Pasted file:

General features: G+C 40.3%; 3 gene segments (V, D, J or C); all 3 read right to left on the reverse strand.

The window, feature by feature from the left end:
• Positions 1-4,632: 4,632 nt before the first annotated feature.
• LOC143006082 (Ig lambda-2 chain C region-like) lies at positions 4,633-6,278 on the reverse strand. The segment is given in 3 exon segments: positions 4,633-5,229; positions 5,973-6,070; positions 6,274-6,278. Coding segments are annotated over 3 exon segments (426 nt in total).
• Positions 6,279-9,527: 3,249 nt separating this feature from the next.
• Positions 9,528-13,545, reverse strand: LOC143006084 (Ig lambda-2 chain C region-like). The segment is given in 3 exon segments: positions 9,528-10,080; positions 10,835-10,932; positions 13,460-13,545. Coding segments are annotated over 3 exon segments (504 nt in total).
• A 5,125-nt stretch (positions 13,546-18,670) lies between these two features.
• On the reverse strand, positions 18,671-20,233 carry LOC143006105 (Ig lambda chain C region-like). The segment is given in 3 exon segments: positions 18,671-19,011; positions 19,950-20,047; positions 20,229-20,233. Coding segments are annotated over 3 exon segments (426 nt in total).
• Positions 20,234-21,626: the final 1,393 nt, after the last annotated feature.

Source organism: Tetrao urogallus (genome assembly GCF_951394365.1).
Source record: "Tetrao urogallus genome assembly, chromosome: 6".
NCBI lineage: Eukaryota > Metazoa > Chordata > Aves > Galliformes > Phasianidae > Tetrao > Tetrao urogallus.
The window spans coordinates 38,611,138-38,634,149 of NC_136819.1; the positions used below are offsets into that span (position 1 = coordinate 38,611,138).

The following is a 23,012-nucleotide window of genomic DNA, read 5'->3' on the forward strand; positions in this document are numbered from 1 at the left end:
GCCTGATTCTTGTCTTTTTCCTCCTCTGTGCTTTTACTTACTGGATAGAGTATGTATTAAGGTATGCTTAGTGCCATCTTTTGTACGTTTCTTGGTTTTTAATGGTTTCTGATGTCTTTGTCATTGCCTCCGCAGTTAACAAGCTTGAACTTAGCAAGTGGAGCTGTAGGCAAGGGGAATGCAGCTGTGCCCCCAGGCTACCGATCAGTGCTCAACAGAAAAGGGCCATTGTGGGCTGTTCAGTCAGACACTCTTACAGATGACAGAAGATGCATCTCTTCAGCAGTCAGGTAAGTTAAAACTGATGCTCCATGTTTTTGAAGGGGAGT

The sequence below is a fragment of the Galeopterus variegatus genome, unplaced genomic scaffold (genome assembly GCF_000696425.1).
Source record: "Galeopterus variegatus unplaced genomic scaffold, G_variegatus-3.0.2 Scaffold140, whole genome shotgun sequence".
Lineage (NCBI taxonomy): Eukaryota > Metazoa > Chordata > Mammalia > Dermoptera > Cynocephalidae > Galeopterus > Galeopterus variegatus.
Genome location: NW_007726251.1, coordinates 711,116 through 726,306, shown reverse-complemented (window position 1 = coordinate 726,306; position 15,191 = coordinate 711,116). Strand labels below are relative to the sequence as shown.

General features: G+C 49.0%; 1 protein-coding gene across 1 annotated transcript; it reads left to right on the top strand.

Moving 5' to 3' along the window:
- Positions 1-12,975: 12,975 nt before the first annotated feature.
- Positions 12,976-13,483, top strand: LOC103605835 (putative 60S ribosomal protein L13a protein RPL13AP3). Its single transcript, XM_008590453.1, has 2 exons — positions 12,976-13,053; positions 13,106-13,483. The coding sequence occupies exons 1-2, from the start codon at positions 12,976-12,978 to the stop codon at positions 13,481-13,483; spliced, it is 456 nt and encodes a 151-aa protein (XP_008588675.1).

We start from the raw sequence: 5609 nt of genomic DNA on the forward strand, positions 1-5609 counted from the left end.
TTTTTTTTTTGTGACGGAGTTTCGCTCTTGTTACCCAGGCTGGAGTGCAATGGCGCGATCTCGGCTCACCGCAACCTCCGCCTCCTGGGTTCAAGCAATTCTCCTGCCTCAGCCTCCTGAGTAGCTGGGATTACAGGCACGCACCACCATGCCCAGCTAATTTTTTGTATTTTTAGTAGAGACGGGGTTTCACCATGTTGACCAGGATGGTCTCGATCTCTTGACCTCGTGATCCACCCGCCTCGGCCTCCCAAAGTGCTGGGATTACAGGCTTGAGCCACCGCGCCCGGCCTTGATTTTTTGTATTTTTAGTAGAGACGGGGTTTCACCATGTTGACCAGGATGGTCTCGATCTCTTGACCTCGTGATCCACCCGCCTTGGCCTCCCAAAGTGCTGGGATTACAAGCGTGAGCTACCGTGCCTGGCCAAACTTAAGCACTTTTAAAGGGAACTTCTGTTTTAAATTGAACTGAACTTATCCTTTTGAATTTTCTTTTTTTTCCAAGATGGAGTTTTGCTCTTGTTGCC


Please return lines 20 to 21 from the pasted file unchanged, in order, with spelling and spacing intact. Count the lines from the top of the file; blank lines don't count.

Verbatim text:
General features: G+C 49.0%; 1 protein-coding gene across 1 annotated transcript; it reads left to right on the top strand.

Moving 5' to 3' along the window: